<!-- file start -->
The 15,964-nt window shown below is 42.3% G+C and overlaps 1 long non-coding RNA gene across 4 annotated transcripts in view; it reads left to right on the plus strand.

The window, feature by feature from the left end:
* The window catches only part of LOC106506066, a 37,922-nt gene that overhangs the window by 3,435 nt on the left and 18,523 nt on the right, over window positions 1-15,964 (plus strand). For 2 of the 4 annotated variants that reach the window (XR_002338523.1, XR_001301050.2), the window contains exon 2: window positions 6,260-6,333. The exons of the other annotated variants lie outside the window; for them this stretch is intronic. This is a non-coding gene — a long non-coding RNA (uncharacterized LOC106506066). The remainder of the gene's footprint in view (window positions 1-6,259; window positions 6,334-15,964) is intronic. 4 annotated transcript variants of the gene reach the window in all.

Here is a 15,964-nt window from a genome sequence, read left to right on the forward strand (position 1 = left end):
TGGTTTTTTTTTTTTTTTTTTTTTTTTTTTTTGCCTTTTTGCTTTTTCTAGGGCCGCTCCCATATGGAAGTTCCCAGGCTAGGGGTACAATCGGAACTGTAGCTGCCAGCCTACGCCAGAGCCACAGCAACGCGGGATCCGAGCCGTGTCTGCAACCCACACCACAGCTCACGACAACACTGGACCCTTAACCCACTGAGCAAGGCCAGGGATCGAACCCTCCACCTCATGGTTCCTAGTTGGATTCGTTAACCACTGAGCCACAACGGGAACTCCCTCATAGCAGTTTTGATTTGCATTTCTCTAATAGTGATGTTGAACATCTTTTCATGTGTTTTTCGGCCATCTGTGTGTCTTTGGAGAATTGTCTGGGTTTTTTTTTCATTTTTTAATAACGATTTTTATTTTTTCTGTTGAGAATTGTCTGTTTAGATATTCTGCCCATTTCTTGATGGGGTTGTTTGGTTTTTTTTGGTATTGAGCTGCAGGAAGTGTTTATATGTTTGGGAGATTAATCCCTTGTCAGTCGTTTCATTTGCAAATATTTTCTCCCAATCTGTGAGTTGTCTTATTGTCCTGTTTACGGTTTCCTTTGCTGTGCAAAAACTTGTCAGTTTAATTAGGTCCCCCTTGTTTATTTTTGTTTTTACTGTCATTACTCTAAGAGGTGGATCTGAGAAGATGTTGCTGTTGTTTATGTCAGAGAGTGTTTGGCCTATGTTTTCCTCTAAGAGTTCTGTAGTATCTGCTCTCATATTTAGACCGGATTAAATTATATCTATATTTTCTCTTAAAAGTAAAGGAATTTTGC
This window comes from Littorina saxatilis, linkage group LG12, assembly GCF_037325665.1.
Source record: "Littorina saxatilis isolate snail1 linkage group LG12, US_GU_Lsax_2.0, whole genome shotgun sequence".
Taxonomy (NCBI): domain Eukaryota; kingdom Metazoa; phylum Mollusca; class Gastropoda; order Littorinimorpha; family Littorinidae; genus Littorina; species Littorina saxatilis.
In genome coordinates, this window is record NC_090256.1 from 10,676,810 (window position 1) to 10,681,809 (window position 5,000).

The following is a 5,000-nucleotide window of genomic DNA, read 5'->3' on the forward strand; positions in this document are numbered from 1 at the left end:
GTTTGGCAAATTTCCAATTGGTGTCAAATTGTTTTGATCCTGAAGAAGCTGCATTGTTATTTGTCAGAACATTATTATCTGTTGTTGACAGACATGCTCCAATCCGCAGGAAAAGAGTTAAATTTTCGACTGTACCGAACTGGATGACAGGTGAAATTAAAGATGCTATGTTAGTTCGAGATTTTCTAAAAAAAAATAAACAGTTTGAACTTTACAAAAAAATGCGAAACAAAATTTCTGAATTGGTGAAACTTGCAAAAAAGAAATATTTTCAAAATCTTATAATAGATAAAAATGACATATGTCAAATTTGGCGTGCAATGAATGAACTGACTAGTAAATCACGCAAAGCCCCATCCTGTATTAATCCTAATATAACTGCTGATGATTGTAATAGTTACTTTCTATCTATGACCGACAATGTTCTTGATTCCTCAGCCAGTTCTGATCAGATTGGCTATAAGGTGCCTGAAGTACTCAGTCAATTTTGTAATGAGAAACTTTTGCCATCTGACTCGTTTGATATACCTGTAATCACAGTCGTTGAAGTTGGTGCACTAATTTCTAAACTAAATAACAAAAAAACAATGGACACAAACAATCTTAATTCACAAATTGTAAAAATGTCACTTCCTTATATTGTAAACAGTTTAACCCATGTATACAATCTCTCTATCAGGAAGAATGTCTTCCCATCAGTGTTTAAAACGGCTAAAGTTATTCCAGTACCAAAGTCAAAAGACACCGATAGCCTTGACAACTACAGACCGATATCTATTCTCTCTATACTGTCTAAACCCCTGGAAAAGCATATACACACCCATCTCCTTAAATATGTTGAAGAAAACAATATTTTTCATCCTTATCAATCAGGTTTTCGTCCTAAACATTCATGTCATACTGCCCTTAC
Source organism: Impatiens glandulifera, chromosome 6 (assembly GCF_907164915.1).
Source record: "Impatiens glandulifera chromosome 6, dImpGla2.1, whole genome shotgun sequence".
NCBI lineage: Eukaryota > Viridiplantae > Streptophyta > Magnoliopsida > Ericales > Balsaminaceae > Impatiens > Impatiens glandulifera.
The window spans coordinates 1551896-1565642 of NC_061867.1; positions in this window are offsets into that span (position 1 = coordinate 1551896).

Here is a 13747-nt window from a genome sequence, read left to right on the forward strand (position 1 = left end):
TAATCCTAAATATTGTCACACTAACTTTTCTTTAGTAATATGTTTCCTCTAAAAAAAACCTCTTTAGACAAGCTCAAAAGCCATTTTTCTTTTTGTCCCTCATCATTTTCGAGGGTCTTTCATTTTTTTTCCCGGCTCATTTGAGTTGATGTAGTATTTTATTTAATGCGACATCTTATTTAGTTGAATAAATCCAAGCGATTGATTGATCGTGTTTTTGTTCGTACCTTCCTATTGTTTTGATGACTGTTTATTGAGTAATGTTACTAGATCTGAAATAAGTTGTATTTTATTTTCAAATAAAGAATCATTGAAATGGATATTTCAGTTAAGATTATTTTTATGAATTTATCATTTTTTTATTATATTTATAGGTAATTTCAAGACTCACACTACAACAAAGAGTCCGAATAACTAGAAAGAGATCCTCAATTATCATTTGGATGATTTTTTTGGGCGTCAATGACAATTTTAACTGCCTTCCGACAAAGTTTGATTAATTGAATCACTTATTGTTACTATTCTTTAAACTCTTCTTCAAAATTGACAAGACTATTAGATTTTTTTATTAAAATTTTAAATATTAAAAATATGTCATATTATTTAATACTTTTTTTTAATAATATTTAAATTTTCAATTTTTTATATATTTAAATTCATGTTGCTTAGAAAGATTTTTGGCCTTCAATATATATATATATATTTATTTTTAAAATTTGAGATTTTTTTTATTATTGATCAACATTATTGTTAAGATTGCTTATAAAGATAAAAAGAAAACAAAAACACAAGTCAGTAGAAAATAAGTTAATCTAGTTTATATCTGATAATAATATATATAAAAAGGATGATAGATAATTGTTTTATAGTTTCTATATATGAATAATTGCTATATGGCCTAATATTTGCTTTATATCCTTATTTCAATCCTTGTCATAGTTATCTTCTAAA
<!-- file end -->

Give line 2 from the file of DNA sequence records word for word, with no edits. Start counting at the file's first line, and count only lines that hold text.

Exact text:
The window, feature by feature from the left end: